Last week, finance’s who’s who
soiréed at the Economist’s Buttonwood Gathering
. The one question that seemed to underly all the discussions and break out sessions:
- what about banks?
- What’s the banking sector’s role going forward when fintech is disrupting from above, below, and laterally?
Here's Tradestreaming's own “gathering” of articles written this week with a variety of different viewpoints on the matter. The one thing all these viewpoints have in common is that tomorrow’s banks will look nothing like today’s. Subscribe to Tradestreaming's weekly email
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Economist's Buttonwood: Banks of the future?
Build, Buy, Partner, or Ignore: Banking’s response to online lending
: Banks are being assailed from all sides (above, below, and laterally). Regulation doesn’t allow the sector to be too creative, creating a competitive situation for the incumbents right now. Here are 4 things they can do moving forward.
Will Fintech Upstarts Do To Banks What Uber Has Done To Taxis?
At The Economist’s Buttonwood conference Tuesday, Wall Street and Silicon Valley debated who will ultimately change the face of financial services in the U.S. Will the startups win, will the old guard maintain their stronghold on the industry – or will the two entities find a way to work together?
Should banks fear fintech?
José Antonio Gallego classifies disruptive companies in a novel way, highlighting those fintech startups succeeding in a changing financial world. "With this non-exhaustive overview, we have divided these [banking] companies into five different types: Sioux, Guerrilla, Samurai, Double Agents, and Invaders from Outer Space."
Suddenly Cash is Anathema For Banks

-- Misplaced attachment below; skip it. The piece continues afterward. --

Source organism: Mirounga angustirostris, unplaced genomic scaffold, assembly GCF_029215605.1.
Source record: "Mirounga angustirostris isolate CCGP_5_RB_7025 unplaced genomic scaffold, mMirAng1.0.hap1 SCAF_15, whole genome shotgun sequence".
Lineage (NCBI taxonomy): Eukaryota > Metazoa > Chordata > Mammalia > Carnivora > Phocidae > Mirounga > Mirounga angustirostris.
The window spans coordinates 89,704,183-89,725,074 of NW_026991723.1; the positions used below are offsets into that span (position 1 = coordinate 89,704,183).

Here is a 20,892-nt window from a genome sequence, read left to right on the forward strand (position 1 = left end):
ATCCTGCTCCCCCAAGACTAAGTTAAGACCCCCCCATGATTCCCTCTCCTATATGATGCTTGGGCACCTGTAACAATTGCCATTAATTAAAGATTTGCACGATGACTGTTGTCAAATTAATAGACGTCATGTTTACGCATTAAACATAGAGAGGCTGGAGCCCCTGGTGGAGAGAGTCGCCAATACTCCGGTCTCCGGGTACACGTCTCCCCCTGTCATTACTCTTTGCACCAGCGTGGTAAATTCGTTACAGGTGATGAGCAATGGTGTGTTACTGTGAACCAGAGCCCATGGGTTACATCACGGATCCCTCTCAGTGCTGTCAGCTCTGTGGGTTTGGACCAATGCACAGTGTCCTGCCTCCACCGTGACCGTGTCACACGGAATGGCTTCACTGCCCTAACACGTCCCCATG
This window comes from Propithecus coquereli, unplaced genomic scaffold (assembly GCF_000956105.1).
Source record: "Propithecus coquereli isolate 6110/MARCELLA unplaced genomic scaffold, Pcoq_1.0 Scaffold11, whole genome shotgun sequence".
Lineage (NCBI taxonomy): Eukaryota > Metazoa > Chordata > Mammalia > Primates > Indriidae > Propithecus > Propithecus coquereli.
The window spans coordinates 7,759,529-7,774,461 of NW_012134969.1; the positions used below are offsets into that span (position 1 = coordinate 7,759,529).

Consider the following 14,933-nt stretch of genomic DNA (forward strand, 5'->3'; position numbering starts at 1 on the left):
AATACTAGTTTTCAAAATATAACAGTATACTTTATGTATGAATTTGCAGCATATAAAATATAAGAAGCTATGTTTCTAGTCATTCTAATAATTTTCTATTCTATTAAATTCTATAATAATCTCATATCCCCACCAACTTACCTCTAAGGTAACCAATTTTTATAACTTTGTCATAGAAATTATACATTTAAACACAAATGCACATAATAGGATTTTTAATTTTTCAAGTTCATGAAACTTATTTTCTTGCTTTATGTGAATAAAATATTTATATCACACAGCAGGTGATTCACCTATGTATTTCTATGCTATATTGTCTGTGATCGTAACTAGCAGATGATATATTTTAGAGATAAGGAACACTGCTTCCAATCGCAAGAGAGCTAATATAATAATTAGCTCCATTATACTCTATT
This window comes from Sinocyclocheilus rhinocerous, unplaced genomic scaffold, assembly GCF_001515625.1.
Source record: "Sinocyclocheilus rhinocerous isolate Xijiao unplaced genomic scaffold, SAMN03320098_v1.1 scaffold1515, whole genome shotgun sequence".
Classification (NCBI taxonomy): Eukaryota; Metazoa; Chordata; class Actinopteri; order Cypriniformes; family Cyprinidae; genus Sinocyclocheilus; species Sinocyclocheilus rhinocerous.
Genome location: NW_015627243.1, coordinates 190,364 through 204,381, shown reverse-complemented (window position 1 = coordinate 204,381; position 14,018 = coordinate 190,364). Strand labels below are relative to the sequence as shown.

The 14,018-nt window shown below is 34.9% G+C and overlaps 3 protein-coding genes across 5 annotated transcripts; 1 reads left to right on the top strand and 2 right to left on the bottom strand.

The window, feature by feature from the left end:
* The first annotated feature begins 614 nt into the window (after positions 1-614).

: As investment managers are stockpiling cash in front of an uncertain economic future, banks are taking measures to dissuade large investors from keeping too much cash as deposits. If banks aren’t taking deposits, what are they doing? What’s an asset-light bank?
Key trends in retail banking in 2016
Verdict Financial senior analyst Daoud Fakhri answers questions about trends in retail banking, and how the landscape will change in 2016.
Building the Framework for the Future of Banking
“A new approach to banking technology uses an enterprise services framework to overhaul the way individual solutions are connected, supporting comprehensive, real-time information sharing. This advanced integration environment brings together cloud, mobile, social and fast data to create a digital enterprise. And it signals a major transformation.”
Fintech is creating creative pressure on the incumbent banking infrastructure, stealing bread-and-butter business from the banks. Regulation makes it hard for banks to compete while many fintech firms can continue to fly under the regulatory radar. All signs point to the fact that future banking will look very different than it does now.
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